Rescue Story

Welcome Home, Greg: Steer Finds Family at Farm Sanctuary

Greg walking in a paddock at Farm Sanctuary

Rescue Story

Welcome Home, Greg: Steer Finds Family at Farm Sanctuary

Who are cows?

To learn more about cow sentience, intelligence, and emotion, download Farm Sanctuary’s white paper, “Thinking Cows: A Review of Cognition, Emotion, and the Social Lives of Domestic Cows.

After moving through three homes in less than three years, Greg is now settling in at Farm Sanctuary.

The Brown Swiss steer is a friendly boy, so it’s not that people didn’t want Greg around. On the contrary, Greg’s guardians loved him so much that they chose to say goodbye to give him a better life.

Greg walking in nature

The first and second homes

Greg’s longest companion, a horse guardian, had rescued him from dairy production as a calf. His breed is prized for high milk output and quality, but since only females produce milk — and only when they are pregnant or nursing — dairy farms have little use for boys. Some sell or raise their unwanted calves for veal or cheap beef. Others kill baby boys on-site because they don’t think their care is worth the time or expense.

Greg’s guardian loved him and saw him as an individual, not a product. She watched him grow into a curious and energetic young steer who enjoyed being brushed and loved to play. But there were certain needs his guardian couldn’t fulfill because she was a human and not another cow.

Cows are herd animals who find security and joy among their kind. They also learn through social interaction, including roughhousing. But Greg was the only steer on the farm and only had his human and a donkey as companions. Concerned for her safety and Greg’s happiness, the guardian asked if we could help find a home where he could thrive.


  • Farm Sanctuary staff transport Greg from his guardian's home to a sanctuary.

  • Staff return to pick up Greg and bring him home to Farm Sanctuary.

  • Greg joins his new herd.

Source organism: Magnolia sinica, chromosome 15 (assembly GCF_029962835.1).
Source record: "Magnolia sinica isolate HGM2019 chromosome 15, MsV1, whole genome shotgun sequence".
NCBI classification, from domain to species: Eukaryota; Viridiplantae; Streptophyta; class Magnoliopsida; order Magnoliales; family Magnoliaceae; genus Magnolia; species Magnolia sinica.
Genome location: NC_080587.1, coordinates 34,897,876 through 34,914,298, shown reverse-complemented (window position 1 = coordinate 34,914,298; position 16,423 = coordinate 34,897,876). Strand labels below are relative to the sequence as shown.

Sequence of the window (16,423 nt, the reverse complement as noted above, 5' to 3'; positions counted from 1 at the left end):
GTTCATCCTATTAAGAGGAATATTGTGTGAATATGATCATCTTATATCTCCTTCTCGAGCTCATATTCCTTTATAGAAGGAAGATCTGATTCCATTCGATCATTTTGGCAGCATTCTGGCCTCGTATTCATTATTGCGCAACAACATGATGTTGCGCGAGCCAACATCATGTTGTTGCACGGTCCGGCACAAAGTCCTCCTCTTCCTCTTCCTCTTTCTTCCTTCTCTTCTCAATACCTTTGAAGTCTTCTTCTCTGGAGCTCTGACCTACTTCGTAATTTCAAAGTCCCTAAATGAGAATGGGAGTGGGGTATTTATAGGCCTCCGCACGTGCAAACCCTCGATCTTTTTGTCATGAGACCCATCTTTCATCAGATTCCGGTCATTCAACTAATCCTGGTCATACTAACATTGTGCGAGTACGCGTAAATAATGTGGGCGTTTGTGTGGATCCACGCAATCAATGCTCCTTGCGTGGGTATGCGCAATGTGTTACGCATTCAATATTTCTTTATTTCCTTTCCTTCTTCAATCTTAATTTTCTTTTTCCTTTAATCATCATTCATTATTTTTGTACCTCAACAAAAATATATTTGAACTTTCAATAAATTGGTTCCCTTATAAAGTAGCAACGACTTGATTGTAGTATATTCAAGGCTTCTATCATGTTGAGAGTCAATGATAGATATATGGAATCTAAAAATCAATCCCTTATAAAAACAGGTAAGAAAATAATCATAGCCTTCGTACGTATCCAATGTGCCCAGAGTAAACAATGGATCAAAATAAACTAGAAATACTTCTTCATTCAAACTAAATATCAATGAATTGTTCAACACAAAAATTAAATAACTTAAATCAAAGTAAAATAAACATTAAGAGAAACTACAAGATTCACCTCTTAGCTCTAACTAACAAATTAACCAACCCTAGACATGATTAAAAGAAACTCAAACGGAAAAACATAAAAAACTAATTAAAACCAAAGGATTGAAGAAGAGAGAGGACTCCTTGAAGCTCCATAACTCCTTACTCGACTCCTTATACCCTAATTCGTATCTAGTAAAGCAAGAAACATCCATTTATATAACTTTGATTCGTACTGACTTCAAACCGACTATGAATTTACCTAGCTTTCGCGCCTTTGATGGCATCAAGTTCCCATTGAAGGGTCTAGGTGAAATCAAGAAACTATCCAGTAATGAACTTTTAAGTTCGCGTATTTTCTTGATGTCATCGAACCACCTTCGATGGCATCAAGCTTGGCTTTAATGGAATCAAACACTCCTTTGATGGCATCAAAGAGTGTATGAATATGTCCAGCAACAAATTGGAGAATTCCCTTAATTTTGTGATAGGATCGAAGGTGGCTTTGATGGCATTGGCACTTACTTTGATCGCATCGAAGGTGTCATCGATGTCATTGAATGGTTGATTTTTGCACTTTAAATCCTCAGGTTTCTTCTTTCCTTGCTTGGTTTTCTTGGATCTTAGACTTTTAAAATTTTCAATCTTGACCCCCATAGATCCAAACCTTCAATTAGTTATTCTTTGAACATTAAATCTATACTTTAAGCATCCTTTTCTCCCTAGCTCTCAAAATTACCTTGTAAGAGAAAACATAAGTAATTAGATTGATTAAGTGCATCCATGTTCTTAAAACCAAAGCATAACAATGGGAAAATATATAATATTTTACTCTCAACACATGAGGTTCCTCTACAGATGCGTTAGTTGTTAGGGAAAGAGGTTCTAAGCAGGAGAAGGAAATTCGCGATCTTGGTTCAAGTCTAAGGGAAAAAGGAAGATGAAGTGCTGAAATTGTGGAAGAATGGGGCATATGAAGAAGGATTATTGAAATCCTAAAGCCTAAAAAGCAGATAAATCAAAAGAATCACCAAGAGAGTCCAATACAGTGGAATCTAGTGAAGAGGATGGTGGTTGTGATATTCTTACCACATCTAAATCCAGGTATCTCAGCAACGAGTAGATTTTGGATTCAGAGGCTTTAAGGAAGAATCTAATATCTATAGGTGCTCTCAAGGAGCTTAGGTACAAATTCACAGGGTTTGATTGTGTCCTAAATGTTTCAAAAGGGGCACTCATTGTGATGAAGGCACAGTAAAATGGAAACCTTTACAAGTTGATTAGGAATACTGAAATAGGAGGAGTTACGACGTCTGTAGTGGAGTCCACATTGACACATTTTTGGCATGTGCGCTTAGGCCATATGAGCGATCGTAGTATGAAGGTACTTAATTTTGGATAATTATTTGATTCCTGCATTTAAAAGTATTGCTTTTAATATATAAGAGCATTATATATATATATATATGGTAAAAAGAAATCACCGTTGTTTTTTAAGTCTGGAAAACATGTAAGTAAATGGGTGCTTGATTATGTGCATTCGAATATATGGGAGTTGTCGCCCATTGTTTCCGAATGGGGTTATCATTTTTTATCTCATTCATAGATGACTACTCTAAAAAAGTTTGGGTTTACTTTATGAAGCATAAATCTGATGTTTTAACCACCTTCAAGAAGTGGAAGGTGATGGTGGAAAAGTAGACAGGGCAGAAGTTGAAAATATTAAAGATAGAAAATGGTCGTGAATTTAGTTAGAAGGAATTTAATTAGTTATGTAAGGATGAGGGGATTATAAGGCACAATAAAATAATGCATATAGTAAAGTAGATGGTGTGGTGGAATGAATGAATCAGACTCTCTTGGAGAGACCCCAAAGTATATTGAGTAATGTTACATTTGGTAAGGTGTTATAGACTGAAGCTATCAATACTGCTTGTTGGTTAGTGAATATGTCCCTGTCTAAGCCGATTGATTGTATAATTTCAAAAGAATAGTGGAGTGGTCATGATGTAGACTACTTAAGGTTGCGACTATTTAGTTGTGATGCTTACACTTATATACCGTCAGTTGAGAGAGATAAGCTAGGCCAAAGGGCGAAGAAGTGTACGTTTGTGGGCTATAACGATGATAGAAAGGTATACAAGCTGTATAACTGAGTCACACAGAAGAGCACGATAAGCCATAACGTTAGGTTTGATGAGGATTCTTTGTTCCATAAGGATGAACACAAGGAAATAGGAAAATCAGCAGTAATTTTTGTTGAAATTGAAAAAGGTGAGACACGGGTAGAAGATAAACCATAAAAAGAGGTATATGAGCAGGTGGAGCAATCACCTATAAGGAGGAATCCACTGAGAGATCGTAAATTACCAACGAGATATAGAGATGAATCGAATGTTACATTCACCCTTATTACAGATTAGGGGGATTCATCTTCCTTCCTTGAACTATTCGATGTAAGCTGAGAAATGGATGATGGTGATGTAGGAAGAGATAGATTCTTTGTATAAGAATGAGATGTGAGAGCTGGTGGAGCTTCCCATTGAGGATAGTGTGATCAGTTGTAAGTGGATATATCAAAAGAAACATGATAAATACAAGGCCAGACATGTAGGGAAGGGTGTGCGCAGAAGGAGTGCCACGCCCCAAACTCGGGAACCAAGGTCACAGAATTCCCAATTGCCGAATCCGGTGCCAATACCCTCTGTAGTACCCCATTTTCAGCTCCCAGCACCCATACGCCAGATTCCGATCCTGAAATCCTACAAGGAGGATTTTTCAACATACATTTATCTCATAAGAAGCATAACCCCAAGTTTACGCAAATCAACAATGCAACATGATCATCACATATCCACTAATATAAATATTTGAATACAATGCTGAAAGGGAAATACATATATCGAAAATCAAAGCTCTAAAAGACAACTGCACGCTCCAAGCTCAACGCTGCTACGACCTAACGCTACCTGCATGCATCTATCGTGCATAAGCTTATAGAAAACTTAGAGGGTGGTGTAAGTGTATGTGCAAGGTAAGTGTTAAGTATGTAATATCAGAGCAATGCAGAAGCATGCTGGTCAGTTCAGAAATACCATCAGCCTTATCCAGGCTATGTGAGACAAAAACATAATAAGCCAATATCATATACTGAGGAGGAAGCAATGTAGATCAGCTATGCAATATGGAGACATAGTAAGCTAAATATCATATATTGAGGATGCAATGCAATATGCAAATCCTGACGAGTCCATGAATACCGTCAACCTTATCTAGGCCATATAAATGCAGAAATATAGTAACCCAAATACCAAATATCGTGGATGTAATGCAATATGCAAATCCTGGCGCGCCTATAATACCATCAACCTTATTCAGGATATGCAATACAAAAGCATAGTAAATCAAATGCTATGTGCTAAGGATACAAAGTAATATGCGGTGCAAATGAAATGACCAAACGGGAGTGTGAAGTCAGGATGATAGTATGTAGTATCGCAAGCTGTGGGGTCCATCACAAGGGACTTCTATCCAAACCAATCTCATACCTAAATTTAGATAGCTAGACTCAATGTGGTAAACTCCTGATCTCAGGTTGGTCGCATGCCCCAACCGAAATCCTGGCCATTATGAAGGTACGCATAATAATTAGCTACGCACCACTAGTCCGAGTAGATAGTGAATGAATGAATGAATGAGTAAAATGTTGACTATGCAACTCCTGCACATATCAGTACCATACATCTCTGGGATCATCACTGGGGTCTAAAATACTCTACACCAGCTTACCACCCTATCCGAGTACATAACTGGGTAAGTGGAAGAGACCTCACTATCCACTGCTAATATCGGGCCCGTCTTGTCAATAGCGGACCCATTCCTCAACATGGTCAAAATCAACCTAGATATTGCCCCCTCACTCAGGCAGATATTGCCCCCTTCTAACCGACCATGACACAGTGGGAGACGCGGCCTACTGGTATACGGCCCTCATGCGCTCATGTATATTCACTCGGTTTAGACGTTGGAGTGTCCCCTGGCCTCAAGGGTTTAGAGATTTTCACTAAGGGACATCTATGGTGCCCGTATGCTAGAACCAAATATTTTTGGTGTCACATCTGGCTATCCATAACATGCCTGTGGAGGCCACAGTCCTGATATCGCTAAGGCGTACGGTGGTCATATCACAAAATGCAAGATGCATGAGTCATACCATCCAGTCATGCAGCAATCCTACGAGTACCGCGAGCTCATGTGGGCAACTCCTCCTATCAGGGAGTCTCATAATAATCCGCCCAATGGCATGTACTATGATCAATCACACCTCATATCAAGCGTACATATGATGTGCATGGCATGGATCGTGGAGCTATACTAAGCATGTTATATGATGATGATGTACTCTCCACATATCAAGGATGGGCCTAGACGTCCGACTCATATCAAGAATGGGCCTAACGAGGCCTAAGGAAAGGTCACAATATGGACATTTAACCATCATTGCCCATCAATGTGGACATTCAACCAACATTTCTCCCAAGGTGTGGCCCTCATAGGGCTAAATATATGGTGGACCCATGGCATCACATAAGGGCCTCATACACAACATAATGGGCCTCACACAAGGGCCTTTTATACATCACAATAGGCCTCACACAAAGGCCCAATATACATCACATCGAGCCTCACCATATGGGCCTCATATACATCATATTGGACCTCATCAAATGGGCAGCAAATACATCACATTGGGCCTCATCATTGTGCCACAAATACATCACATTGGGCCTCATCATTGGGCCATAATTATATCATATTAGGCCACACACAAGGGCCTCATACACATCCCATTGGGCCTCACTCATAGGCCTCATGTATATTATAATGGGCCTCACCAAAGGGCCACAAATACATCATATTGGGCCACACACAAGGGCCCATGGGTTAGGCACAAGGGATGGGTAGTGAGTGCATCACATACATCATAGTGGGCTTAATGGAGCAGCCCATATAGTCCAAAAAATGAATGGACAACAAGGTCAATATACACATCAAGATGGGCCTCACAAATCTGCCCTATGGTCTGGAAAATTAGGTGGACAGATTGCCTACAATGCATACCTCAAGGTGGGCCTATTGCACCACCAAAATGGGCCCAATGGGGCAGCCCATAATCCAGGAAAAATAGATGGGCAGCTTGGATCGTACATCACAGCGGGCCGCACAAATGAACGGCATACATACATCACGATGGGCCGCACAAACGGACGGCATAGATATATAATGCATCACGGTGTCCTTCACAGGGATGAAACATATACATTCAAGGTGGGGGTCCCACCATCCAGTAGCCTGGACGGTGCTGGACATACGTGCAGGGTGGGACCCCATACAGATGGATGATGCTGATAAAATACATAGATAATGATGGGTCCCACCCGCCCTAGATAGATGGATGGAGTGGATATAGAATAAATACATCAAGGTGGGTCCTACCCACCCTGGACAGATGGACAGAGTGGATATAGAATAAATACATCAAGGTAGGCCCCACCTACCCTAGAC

New connections

Since Greg is young and healthy, we felt he’d make a good candidate for placement through our Farm Animal Adoption Network (FAAN). Our network includes sanctuaries and private homes across the country, helping us rescue, refer, transport, and rehome more animals in need than we could help alone. Given our 36 years of experience and our New York shelter’s proximity to a large veterinary hospital, we typically reserve space at Farm Sanctuary for individuals needing more intensive care.

A nearby sanctuary offered Greg the whole package: new cattle friends and more space to run and play. Farm Sanctuary’s team provided transport, bringing Greg directly from his former home to the next.

We’d make a similar trip just a few months later — this time, from his new home to Farm Sanctuary.

Greg enjoys walking around the sanctuary


have multidimensional personalities, and that their behaviors are, at least in part, influenced by their social environment.

A change of plans

Greg’s new guardians described him as a cuddly, lovable friend. He often supervised sanctuary chores and tours and was seen being groomed by the other cows on-site — a way that they show care and acceptance. His life with his new family was off to a good start.

Then, the herd’s dynamics unexpectedly changed. Due to the other cows’ changing care needs, Greg wouldn’t have as much time with his friends. He could be alone again before winter fell — just as he had been at his former home.

Greg’s caregivers consulted his former guardian, who’d remained in touch. All agreed that he should join a larger herd — it was why Greg had moved in the first place. As much as they loved him and didn’t want to see him go, his caregivers couldn’t break their promise to Greg. They vowed to give him a better life, even though it could no longer be with them.

The promise of sanctuary

Farm Sanctuary keeps tabs on every animal placed within our network — first, because we love seeing them thriving in their new homes! We also want to ensure the placement is a good fit for the animals and their adopters. Should circumstances change, as in Greg’s case, we work to make other arrangements. Rescue work is a commitment: We do our best to ensure that animals never return to situations of abuse, neglect, or exploitation.

As of August, Greg now lives with our New York shelter herd. While at first indifferent toward the other cows — he preferred scoping out the pasture — Greg is beginning to make new friends. He also gravitates to people, tossing his head back with delight when we indulge him with a hearty neck scratch.

Greg is making himself at home — and here, he’ll stay for good.

Greg at Farm Sanctuary
Connie sheep at Farm Sanctuary

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